In Koleblemyi trenozhnik (“The Shaken Tripod,” 1921), a speech written for the eighty-fourth anniversary of Pushkin’s death, Hodasevich says that Pushkin is the parole, the password, by which cultured Russians will recognize each other in the “encroaching darkness” of the twilight of civilization (note eblem in the queer participle koleblemyi). In his essay Ob Annenskom (“On Annenski,” 1935) Hodasevich points out that Annenski’s penname Nik. T-o (“Mr. Nobody”) is a translation of Greek Outis, the name under which Odysseus (the main character in Homer’s Odyssey) conceals his identity from the Cyclops Polyphemus:
Тот, чьё лицо он видел, подходя к зеркалу, был директор гимназии, смертный никто. Тот, чьё лицо отражалось в поэзии, был бессмертный некто. Ник. Т-о -- никто -- есть безличный действительный статский советник, которым, как видимой оболочкой, прикрыт невидимый некто. Этот свой псевдоним, под которым он печатал стихи, Анненский рассматривал как перевод греческого Outis, никто, -- того самого псевдонима, под которым Одиссей скрыл от циклопа Полифема своё истинное имя, свою подлинную личность, своего некто. Поэзия была для него заклятием страшного Полифема -- смерти. Но психологически это не только не мешало, а даже способствовало тому, чтобы его вдохновительницей, его Музой была смерть.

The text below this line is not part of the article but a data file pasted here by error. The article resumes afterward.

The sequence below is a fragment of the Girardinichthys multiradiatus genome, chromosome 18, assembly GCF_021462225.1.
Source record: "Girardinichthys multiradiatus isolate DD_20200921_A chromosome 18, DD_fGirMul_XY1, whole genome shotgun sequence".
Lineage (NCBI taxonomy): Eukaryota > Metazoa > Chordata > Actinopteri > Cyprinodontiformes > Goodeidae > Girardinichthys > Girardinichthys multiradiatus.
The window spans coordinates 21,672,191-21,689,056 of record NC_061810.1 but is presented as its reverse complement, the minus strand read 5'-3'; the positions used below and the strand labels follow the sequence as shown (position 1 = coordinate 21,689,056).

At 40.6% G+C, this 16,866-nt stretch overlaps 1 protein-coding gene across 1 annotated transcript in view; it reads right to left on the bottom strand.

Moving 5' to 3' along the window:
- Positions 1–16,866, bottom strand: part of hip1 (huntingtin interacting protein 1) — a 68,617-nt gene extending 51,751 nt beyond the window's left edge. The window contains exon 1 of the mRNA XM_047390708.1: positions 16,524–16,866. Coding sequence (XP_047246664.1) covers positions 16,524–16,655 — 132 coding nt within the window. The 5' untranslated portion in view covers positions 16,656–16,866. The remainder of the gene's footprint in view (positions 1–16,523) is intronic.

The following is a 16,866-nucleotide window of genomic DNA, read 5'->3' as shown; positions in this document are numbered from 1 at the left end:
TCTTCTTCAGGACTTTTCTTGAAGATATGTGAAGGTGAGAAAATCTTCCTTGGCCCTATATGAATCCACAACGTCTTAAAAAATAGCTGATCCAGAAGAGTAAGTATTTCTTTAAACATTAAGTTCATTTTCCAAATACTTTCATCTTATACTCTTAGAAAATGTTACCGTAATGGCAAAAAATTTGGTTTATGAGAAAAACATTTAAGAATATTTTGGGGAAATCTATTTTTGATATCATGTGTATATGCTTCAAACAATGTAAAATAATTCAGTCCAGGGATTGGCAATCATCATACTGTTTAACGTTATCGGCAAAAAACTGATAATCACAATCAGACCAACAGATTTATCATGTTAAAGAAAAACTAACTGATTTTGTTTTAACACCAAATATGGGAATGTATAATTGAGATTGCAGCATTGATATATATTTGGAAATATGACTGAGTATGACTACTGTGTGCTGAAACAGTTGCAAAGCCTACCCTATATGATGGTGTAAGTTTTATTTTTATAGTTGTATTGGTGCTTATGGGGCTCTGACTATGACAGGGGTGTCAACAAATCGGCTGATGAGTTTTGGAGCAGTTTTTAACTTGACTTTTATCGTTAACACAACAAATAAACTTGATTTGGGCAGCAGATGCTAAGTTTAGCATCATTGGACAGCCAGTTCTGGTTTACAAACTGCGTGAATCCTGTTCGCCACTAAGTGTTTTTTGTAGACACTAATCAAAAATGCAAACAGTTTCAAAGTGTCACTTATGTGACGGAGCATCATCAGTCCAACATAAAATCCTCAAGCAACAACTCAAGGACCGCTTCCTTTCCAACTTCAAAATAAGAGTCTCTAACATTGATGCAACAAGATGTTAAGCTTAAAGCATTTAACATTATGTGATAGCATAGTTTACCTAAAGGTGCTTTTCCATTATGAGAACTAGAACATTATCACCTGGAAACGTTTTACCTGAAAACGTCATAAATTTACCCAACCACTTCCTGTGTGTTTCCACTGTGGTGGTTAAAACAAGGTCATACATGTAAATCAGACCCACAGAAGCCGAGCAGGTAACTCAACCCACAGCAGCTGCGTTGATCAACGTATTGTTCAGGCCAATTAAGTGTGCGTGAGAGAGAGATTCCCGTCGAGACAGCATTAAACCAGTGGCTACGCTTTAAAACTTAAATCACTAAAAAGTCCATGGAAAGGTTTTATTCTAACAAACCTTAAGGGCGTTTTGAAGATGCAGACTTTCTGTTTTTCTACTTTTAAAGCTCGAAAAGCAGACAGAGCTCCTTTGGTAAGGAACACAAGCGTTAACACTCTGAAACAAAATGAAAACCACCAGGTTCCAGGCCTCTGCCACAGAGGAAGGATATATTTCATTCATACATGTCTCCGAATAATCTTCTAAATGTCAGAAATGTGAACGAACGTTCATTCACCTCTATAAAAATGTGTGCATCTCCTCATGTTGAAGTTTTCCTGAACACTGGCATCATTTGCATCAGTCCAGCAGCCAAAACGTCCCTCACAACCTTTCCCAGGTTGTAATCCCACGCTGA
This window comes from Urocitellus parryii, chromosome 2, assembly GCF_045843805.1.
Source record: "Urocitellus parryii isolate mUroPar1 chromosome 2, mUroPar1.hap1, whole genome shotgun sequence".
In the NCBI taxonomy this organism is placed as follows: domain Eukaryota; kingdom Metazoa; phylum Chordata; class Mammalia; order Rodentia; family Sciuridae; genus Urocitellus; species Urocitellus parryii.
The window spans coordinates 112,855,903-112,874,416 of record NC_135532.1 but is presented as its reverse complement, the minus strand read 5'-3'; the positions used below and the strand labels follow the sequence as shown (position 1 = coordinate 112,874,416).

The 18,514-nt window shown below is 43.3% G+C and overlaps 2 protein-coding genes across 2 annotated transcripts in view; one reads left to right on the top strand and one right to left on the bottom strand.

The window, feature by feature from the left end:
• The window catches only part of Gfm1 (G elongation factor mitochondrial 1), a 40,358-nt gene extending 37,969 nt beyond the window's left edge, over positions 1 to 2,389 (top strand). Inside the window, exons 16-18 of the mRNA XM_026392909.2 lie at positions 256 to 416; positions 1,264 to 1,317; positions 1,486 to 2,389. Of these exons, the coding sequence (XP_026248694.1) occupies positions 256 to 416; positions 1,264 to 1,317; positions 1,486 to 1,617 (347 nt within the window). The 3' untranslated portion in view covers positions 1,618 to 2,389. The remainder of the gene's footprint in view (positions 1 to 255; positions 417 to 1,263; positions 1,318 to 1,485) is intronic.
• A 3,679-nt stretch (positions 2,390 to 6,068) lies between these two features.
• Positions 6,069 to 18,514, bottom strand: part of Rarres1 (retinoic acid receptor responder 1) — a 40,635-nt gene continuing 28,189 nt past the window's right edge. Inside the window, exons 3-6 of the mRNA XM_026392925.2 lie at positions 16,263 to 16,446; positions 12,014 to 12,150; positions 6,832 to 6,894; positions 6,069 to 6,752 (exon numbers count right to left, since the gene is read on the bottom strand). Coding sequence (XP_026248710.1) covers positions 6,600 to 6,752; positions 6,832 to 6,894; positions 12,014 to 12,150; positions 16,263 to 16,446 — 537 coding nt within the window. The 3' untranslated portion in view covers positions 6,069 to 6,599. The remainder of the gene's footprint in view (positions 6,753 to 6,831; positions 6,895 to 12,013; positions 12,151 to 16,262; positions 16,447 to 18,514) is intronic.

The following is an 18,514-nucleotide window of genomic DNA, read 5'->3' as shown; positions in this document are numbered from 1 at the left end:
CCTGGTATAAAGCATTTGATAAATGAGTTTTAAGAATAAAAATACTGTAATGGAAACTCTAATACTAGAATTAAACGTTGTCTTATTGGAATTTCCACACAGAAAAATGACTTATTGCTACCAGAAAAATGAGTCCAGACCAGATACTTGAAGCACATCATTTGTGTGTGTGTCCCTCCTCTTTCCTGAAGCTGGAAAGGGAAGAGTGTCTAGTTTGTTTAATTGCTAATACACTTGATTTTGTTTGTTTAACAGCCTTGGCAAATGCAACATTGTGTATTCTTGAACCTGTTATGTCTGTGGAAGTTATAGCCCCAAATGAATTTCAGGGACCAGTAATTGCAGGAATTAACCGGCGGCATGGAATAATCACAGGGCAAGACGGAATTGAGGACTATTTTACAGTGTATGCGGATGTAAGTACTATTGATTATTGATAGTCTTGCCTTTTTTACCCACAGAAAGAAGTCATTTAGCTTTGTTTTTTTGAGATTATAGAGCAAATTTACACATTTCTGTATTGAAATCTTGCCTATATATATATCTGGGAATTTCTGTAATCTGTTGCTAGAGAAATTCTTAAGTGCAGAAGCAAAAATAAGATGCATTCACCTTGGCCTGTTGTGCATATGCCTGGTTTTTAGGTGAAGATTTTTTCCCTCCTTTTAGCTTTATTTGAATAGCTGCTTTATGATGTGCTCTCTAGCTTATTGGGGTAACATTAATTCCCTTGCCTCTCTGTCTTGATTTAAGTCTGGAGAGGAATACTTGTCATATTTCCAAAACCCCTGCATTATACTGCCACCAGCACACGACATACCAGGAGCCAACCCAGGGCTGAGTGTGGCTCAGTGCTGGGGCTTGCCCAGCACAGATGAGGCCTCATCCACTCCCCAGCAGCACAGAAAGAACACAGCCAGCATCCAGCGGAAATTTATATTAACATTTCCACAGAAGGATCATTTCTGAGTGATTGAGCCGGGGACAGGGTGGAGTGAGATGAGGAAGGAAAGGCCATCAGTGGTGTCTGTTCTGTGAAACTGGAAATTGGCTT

According to Hodasevich, Annenski’s Muse was death.
In VN’s novel Lolita (1955) the characters include the Reverend Rigger, a teacher at Beardsley College whom the girls call Rigor Mortis (Lat., stiffening of the body after death). In Ramsdale Humbert Humbert (the narrator and main character in Lolita) is afraid that Charlotte (Lolita’s mother) will bundle off her daughter to St. Algebra. In Pushkin’s little tragedy Mozart and Salieri (1830) Salieri says that he cut up music like a corpse and measured harmony by algebra:
Музыку я разъял, как труп. Поверил
Я алгеброй гармонию.
Having stifled sounds,
I cut up music like a corpse. I measured
Harmony by algebra. (scene I)
In his essay on Balmont (see the quote above) Annenski asks: “How can one meditate about verses? What will then remain for algebra?”